Caterpillar passes the performance test with flying colors. I also personally believe Doug Olberhelman to be a very good CEO. I included Caterpillar in my book last year and sent him a copy. He took time out of his day to write me a personal letter. He gave credit to his great employees at the Peoria, Illinois-based company.
I also believe that company made a very wise strategic buy of Bucyrus that gave them immediate exposure to the all-important commodity and mining markets around the world. Mr. Olberhelman has also been very critical of the current business environment in the United States and Illinois in general, but he continues to wrack up big returns for his investors in spite of not so favorable conditions.
We can stop with the analysis right here and go out and buy the stock. I have a problem with that, however. Is the stock currently overvalued, fully valued or undervalued? I don't like to pay up for stocks, no matter how good the performance is.
Let's begin with a very common valuation measure for growth stocks like Caterpillar, the PEG ratio. The consensus earnings estimate on Caterpillar for next year is $11.36 per share. It currently has a forward PE ratio of 10.21. That does not sound too bad, but how does it compare with its growth rate? Amongst the 20 or more analysts that cover the company (I am not one of them) the consensus annual growth rate over the next five years is 26.5%.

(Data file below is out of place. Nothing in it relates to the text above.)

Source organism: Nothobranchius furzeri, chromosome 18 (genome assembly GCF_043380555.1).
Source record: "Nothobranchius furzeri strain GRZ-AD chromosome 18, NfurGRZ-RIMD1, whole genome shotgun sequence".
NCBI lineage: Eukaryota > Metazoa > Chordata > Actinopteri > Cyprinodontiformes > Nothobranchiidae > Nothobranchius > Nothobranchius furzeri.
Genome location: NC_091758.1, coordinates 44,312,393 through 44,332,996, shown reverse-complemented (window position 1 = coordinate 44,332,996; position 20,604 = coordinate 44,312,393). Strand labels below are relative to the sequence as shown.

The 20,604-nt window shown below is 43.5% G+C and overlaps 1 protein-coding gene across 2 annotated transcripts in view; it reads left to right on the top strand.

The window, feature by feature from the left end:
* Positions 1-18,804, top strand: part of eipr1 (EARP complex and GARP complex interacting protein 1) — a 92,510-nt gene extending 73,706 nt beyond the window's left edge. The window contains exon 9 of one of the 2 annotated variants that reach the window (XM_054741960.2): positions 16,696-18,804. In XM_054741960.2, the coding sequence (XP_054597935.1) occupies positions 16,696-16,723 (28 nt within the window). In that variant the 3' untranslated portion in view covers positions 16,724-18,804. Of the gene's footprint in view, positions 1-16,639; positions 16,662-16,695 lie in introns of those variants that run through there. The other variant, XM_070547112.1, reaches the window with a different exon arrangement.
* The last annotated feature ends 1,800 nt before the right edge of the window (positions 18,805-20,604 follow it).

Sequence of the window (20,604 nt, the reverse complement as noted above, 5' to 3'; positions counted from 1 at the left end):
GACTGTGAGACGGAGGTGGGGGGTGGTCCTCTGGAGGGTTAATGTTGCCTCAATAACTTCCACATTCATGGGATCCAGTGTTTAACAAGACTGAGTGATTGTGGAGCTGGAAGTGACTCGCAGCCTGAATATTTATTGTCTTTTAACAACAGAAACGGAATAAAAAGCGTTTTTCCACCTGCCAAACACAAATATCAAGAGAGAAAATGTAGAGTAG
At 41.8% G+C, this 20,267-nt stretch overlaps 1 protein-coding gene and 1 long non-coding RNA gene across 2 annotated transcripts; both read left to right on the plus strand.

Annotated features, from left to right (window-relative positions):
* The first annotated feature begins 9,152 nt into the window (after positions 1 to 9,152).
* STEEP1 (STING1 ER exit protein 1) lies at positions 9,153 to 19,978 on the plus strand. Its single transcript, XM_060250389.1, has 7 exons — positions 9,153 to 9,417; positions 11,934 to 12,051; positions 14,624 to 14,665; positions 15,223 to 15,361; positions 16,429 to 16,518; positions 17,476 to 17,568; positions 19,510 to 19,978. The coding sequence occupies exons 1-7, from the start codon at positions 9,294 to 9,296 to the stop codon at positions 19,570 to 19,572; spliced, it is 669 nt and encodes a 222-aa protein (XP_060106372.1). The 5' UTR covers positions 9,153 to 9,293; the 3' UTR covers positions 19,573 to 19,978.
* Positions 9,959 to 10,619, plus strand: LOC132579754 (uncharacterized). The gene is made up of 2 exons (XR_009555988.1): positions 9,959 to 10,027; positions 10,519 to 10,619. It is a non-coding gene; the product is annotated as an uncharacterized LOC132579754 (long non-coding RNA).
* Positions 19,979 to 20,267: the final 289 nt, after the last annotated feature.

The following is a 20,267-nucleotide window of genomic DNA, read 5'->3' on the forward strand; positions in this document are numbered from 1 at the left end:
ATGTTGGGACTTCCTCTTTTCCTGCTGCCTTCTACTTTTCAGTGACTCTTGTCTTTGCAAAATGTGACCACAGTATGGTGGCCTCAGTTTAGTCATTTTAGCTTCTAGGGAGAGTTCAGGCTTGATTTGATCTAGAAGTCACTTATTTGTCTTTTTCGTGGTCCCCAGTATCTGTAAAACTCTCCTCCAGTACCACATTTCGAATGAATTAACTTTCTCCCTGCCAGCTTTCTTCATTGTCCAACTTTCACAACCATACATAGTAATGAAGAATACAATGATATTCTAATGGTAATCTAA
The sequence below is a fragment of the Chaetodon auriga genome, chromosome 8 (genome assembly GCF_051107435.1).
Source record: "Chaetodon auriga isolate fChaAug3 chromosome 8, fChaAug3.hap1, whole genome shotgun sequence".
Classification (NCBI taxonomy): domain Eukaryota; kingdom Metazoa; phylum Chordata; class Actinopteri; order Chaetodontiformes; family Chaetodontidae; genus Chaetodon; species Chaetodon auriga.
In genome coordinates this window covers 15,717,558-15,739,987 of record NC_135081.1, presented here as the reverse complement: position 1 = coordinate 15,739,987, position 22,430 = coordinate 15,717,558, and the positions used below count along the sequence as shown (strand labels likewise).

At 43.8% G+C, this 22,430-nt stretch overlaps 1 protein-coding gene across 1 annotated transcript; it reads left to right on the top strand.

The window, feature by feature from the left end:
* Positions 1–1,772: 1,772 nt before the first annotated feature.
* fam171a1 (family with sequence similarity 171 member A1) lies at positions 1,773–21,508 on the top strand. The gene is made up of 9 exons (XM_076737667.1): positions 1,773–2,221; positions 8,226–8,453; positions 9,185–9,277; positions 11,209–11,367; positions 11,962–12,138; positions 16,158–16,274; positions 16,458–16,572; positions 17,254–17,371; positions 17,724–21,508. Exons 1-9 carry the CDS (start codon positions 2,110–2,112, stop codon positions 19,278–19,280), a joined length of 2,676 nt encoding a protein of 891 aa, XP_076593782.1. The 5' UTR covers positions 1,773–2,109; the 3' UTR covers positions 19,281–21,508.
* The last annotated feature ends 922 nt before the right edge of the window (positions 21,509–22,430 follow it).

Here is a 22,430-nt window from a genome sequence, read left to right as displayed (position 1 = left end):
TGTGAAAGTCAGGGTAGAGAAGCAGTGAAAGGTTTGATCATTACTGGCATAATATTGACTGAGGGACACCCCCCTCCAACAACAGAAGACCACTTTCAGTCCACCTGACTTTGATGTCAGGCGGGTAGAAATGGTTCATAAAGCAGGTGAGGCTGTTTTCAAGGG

This may seem a bit lofty but consider that the last four quarters has produced 58%, 40%, 58%, and 268% year over year earnings growth. No wonder the shares have been doing so well! The current PEG ratio of Caterpillar is a very favorable 0.38. Anything less than one is favorable.
Let's go a step further with the valuation and project out a five-year target price. Those of you who follow me should know that I like longer term target prices as opposed to very unpredictable 6-12 month ones. If we are going to estimate growth over the next five years, why not also estimate price targets for the same length of time?
If we begin with earnings expectations of $11.36 and extrapolate them out by 26.5% per year over the next five years, we come up with earnings potential of over $27 per share five years from now. Now, what earnings multiple would be appropriate for the shares at that point in time?
The PE ratio of Caterpillar has ranged between 8-20 over the last ten years. It currently has a PE ratio of 15. Even if we drop down the lower end of the range and use a multiple of 8 on forward earning, we come up with a price target that is 93% higher than today's current price.
I like to buy stocks that have 80-100% or more upside potential over the next five years. Caterpillar obviously also passes the value test with flying colors.
Caterpillar is an excellent current example of the performance and value concept -- the best of both investment styles combined into one. In my book, Caterpillar is appropriate for moderate to conservative growth investors. The stock also sports 1.6% dividend yield.
Out of 2,716 stocks that I currently follow, Caterpillar currently ranks number 65. Hard to go wrong with the shares of CAT.
Disclosure: I am long CAT.